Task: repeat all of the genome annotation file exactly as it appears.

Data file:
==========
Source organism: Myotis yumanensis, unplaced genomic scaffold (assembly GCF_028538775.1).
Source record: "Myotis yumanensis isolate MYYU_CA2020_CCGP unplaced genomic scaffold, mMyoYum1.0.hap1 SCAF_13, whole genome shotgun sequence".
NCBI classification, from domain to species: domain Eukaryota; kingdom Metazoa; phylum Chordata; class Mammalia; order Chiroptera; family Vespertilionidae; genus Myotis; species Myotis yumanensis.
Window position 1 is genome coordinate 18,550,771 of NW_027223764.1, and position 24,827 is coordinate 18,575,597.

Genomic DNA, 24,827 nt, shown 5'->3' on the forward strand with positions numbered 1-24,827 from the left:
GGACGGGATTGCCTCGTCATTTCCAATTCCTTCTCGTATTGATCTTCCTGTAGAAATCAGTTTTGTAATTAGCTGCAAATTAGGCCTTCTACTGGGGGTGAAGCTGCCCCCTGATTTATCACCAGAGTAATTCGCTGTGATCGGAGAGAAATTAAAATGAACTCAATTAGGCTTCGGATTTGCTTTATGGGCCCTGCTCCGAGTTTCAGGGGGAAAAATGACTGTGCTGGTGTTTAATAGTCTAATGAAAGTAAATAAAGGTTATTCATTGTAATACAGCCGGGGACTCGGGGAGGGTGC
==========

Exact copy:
Source organism: Myotis yumanensis, unplaced genomic scaffold (assembly GCF_028538775.1).
Source record: "Myotis yumanensis isolate MYYU_CA2020_CCGP unplaced genomic scaffold, mMyoYum1.0.hap1 SCAF_13, whole genome shotgun sequence".
NCBI classification, from domain to species: domain Eukaryota; kingdom Metazoa; phylum Chordata; class Mammalia; order Chiroptera; family Vespertilionidae; genus Myotis; species Myotis yumanensis.
Window position 1 is genome coordinate 18,550,771 of NW_027223764.1, and position 24,827 is coordinate 18,575,597.

Genomic DNA, 24,827 nt, shown 5'->3' on the forward strand with positions numbered 1-24,827 from the left:
GGACGGGATTGCCTCGTCATTTCCAATTCCTTCTCGTATTGATCTTCCTGTAGAAATCAGTTTTGTAATTAGCTGCAAATTAGGCCTTCTACTGGGGGTGAAGCTGCCCCCTGATTTATCACCAGAGTAATTCGCTGTGATCGGAGAGAAATTAAAATGAACTCAATTAGGCTTCGGATTTGCTTTATGGGCCCTGCTCCGAGTTTCAGGGGGAAAAATGACTGTGCTGGTGTTTAATAGTCTAATGAAAGTAAATAAAGGTTATTCATTGTAATACAGCCGGGGACTCGGGGAGGGTGC